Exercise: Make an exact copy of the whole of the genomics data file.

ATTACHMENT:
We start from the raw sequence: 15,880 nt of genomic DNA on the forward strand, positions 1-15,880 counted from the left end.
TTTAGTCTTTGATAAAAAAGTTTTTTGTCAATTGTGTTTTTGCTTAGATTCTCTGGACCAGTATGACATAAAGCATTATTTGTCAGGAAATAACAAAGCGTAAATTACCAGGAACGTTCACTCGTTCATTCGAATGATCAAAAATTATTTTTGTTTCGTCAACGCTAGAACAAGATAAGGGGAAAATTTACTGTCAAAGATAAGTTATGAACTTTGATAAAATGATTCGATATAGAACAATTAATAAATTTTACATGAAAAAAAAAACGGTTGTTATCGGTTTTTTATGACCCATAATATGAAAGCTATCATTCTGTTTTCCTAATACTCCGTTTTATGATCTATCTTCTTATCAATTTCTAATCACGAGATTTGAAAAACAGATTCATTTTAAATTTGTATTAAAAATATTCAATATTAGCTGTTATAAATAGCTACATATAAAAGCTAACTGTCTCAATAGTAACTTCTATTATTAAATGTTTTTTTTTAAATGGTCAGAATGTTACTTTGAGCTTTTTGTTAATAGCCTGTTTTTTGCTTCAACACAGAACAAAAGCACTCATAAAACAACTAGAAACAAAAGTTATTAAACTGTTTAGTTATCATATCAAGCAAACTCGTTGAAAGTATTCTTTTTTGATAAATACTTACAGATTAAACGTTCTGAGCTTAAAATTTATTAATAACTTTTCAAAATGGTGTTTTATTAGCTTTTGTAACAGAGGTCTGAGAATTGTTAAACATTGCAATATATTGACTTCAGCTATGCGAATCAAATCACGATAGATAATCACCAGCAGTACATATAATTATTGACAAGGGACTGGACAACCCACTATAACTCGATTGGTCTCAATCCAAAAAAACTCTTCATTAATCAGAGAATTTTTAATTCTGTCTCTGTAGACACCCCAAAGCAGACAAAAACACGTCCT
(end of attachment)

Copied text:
We start from the raw sequence: 15,880 nt of genomic DNA on the forward strand, positions 1-15,880 counted from the left end.
TTTAGTCTTTGATAAAAAAGTTTTTTGTCAATTGTGTTTTTGCTTAGATTCTCTGGACCAGTATGACATAAAGCATTATTTGTCAGGAAATAACAAAGCGTAAATTACCAGGAACGTTCACTCGTTCATTCGAATGATCAAAAATTATTTTTGTTTCGTCAACGCTAGAACAAGATAAGGGGAAAATTTACTGTCAAAGATAAGTTATGAACTTTGATAAAATGATTCGATATAGAACAATTAATAAATTTTACATGAAAAAAAAAACGGTTGTTATCGGTTTTTTATGACCCATAATATGAAAGCTATCATTCTGTTTTCCTAATACTCCGTTTTATGATCTATCTTCTTATCAATTTCTAATCACGAGATTTGAAAAACAGATTCATTTTAAATTTGTATTAAAAATATTCAATATTAGCTGTTATAAATAGCTACATATAAAAGCTAACTGTCTCAATAGTAACTTCTATTATTAAATGTTTTTTTTTAAATGGTCAGAATGTTACTTTGAGCTTTTTGTTAATAGCCTGTTTTTTGCTTCAACACAGAACAAAAGCACTCATAAAACAACTAGAAACAAAAGTTATTAAACTGTTTAGTTATCATATCAAGCAAACTCGTTGAAAGTATTCTTTTTTGATAAATACTTACAGATTAAACGTTCTGAGCTTAAAATTTATTAATAACTTTTCAAAATGGTGTTTTATTAGCTTTTGTAACAGAGGTCTGAGAATTGTTAAACATTGCAATATATTGACTTCAGCTATGCGAATCAAATCACGATAGATAATCACCAGCAGTACATATAATTATTGACAAGGGACTGGACAACCCACTATAACTCGATTGGTCTCAATCCAAAAAAACTCTTCATTAATCAGAGAATTTTTAATTCTGTCTCTGTAGACACCCCAAAGCAGACAAAAACACGTCCT